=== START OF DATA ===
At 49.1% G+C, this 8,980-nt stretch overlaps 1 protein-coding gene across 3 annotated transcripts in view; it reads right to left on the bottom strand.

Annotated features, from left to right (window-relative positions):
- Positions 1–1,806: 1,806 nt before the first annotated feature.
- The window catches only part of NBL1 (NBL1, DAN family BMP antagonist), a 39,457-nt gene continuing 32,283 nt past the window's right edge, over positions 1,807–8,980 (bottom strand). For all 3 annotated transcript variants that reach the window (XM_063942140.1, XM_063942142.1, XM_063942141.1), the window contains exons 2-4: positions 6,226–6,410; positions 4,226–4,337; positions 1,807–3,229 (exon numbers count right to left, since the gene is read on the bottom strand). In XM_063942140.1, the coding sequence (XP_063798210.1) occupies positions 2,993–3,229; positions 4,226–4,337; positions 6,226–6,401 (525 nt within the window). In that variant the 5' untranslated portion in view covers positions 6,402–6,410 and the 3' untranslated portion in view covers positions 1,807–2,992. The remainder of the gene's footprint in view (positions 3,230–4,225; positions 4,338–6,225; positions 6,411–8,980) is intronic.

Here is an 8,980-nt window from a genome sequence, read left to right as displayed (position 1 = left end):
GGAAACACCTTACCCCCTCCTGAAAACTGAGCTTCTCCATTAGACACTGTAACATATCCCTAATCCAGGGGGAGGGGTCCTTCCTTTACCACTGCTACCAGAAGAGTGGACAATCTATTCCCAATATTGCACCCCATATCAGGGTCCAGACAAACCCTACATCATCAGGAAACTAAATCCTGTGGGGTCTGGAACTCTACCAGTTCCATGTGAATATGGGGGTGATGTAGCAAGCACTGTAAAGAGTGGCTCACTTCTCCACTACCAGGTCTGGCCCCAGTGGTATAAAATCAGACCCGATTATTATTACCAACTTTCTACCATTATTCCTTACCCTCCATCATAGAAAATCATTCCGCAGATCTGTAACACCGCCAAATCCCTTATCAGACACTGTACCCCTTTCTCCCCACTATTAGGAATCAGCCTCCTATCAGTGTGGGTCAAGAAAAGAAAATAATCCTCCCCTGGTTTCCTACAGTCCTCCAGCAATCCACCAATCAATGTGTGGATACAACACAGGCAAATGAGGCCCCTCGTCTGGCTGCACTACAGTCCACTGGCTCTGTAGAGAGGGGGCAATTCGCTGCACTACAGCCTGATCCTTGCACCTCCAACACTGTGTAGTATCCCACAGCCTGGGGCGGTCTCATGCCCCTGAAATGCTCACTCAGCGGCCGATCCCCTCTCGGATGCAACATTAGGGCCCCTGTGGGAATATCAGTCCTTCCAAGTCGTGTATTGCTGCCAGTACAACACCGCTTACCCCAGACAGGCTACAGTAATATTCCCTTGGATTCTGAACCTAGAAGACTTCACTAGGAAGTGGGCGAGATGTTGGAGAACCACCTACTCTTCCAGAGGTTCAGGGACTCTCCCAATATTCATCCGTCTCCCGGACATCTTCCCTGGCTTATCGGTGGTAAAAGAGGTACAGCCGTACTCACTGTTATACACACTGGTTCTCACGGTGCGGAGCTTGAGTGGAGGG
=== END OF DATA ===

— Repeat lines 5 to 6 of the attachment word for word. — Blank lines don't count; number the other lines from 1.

Here is an 8,980-nt window from a genome sequence, read left to right as displayed (position 1 = left end):
GGAAACACCTTACCCCCTCCTGAAAACTGAGCTTCTCCATTAGACACTGTAACATATCCCTAATCCAGGGGGAGGGGTCCTTCCTTTACCACTGCTACCAGAAGAGTGGACAATCTATTCCCAATATTGCACCCCATATCAGGGTCCAGACAAACCCTACATCATCAGGAAACTAAATCCTGTGGGGTCTGGAACTCTACCAGTTCCATGTGAATATGGGGGTGATGTAGCAAGCACTGTAAAGAGTGGCTCACTTCTCCACTACCAGGTCTGGCCCCAGTGGTATAAAATCAGACCCGATTATTATTACCAACTTTCTACCATTATTCCTTACCCTCCATCATAGAAAATCATTCCGCAGATCTGTAACACCGCCAAATCCCTTATCAGACACTGTACCCCTTTCTCCCCACTATTAGGAATCAGCCTCCTATCAGTGTGGGTCAAGAAAAGAAAATAATCCTCCCCTGGTTTCCTACAGTCCTCCAGCAATCCACCAATCAATGTGTGGATACAACACAGGCAAATGAGGCCCCTCGTCTGGCTGCACTACAGTCCACTGGCTCTGTAGAGAGGGGGCAATTCGCTGCACTACAGCCTGATCCTTGCACCTCCAACACTGTGTAGTATCCCACAGCCTGGGGCGGTCTCATGCCCCTGAAATGCTCACTCAGCGGCCGATCCCCTCTCGGATGCAACATTAGGGCCCCTGTGGGAATATCAGTCCTTCCAAGTCGTGTATTGCTGCCAGTACAACACCGCTTACCCCAGACAGGCTACAGTAATATTCCCTTGGATTCTGAACCTAGAAGACTTCACTAGGAAGTGGGCGAGATGTTGGAGAACCACCTACTCTTCCAGAGGTTCAGGGACTCTCCCAATATTCATCCGTCTCCCGGACATCTTCCCTGGCTTATCGGTGGTAAAAGAGGTACAGCCGTACTCACTGTTATACACACTGGTTCTCACGGTGCGGAGCTTGAGTGGAGGG